Tough Talk: Finding Technology Afar

Posted on Friday, January 13, 2017

By: Kevin Biller

It’s interesting how we can become provincial in our notion of technology and industrial trends. We tend to focus on our customers and the technology that serves them and seldom take the opportunity to venture beyond our regional borders. Recently I had the privilege to participate in a coatings conference in a distant locale.

In November, I attended the Advanced Coating Technology (ACT) ’16 Conference, a biennial coatings event produced by the Institute for Engineering of Polymer Materials and Dyes—Paint and Plastics Department (Gliwice, Poland). This three-day conference was held at the Expo Silesia in Sosnowiec, Poland, and was presented in both English and Polish. A wide spectrum of topics was covered, spanning bio-based polyester resins to IR reflective pigments to powder coatings for plastic substrates. In all there were 60 papers delivered and an additional 10 topics presented as posters.

A number of papers were germane to powder coating technology. Uwe Kubillus from Allnex Resins spoke about new polyester resins that resist water spotting common with hydroxyl-alkyl amide (HAA) cured powder coatings. HAA cure chemistry is susceptible to this type of staining because water is a byproduct of the reaction of the carboxyl polyester and crosslinker. Crosslink density was found to have the most significant influence on water spotting resistance. Higher functional polyesters (greater acid value) requiring increased levels of HAA outperformed more conventional, lower acid value variants.

Mark Ryan from Shepherd Color Company introduced a new generation of high solar reflectivity black pigment that offers up to 29 percent total solar reflectivity (TSR) with good jetness. High solar reflectivity keeps a coated surface cooler in the sunlight than coated surfaces that use traditional pigments. Frank Maile from Schlenk presented an interesting paper detailing the mechanisms responsible for polychromatic effect pigments. These materials create a rainbow effect with light projected at different angles.

Eugen Beketow from King Industries spoke of an efficient and versatile replacement for tin catalysts (e.g., dibutyl tin dilaurate) based on bismuth carboxylate. The industry has been looking for tin catalyst replacements due to the negative environmental impact caused by tin compounds. K-Kat XK-651 provides excellent hydrolytic stability and catalytic activity in polyol-isocyanate reactions. K-Kat XK-651 has a very benign toxicological profile. Manuela Loch from Merck introduced novel fluorosurfactant technology that is highly effective in reducing surface energy while being significantly better for the environment than traditional fluorosurfactants.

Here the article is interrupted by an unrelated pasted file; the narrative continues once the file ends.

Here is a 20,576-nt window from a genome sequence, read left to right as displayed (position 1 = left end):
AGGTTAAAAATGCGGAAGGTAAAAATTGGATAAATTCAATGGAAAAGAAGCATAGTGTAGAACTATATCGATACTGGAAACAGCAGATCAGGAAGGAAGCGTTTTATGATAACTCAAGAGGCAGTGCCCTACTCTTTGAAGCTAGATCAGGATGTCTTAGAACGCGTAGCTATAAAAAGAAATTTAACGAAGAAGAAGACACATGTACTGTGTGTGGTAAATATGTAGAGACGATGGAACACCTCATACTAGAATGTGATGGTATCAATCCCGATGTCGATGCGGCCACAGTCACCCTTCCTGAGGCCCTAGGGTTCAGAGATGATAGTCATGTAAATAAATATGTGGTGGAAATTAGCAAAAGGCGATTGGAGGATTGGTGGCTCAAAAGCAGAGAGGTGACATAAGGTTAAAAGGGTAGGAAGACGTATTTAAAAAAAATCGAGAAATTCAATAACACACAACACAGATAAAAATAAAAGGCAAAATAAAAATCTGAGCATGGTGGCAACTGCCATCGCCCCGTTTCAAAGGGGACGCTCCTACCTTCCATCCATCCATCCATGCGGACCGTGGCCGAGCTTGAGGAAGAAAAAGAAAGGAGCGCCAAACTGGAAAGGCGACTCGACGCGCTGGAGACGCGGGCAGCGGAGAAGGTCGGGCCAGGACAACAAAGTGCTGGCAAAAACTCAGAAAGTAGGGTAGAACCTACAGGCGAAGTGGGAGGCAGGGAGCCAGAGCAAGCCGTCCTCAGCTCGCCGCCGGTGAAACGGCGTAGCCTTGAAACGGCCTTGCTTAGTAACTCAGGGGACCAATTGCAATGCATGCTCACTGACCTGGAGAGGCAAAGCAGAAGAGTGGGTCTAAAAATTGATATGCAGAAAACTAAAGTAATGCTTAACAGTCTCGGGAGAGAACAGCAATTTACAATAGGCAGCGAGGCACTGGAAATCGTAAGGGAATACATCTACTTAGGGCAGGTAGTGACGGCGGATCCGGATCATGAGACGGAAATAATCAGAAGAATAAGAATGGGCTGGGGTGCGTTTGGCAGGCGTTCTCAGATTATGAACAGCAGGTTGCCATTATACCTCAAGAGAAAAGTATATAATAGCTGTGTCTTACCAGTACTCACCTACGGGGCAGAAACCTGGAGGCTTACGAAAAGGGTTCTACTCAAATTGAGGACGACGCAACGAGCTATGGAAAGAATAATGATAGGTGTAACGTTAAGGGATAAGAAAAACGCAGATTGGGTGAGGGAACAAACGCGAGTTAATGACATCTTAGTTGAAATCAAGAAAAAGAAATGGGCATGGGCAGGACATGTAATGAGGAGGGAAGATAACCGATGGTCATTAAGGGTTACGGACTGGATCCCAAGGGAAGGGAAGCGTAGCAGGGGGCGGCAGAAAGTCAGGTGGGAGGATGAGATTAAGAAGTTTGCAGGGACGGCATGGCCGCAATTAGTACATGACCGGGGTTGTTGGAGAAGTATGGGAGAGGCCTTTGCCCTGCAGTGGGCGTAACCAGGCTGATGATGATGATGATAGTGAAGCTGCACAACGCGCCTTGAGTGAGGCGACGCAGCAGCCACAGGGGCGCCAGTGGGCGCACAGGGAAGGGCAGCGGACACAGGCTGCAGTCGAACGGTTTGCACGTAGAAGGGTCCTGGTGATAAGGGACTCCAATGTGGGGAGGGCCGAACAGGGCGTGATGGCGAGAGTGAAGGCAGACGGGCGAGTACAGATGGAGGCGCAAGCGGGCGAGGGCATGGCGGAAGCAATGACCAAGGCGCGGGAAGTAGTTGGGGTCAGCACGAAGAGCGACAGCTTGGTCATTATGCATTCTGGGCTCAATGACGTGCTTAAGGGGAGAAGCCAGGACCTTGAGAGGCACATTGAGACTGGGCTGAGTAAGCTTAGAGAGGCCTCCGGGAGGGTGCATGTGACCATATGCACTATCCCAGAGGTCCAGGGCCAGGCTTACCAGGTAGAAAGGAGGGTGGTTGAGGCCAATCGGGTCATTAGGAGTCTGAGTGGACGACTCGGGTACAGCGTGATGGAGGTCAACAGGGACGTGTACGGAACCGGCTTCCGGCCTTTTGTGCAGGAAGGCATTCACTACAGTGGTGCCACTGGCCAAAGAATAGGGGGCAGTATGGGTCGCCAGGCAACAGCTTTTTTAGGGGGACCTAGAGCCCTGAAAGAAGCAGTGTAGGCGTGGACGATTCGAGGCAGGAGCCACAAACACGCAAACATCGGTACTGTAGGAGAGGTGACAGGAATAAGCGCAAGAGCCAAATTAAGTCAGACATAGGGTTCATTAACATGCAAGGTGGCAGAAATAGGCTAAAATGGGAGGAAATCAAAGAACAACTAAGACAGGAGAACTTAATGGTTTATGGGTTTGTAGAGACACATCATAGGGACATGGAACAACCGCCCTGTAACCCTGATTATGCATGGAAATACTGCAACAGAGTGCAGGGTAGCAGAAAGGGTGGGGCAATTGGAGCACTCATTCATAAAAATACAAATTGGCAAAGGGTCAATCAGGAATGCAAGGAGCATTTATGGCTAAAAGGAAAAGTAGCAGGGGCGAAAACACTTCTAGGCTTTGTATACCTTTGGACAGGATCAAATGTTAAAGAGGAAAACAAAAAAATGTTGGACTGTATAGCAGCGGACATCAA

Dawn Skinner from Heraeus Noblelight provided a status report on the emerging LED technology used for UV-curable coatings and inks. Her paper focused on optimizing photoinitiator and formulation components to align with the UV output of LED emitters. This could impact the future of UV-curable powder coating processing.

I presented a paper espousing the use of powder coatings on plastics substrates. I made the distinction between high melt plastics that can be coated with somewhat conventional thermosetting powders and low melt point plastics that require UV-curable powder technology.

Interestingly, a fair amount of powder research is being conducted by Polish universities. Researchers at Rzeszow University of Technology displayed their recent work on blocked isocyanates for hydrophobic polyurethane powder coatings in the poster session. Their work consists of fluorine and silica compounds modified with blocked isocyanates for cure with hydroxyl polyesters. Coatings produced are claimed to have improved surface characteristics (water repellency) and solvent resistance. The same university also presented details of work involving anti-bacterial polyurethane powder coatings based on montmorillonites intercalated with silver ions or aminododecanoic acid. Their work demonstrated the superiority of using silver ions vs. the amino-based cation for anti-bacterial performance.

Overall it was an excellent conference. It was very well organized and the papers were diverse and of high quality. Presenters emanated from a total of 16 countries, and I suspect there were many more countries represented if you consider the delegates (attendees).

On a personal note, this was my first visit to Poland and it gave me the opportunity to meet some fine folks. Afterwards, I took time to visit the Polish village where my grandmother spent her youth before emigrating as a teenager to the United States.

Kevin Biller is technical editor of Powder Coated Tough magazine and president of The Powder Coating Research Group. He can be reached via email at kevinbiller@yahoo.com.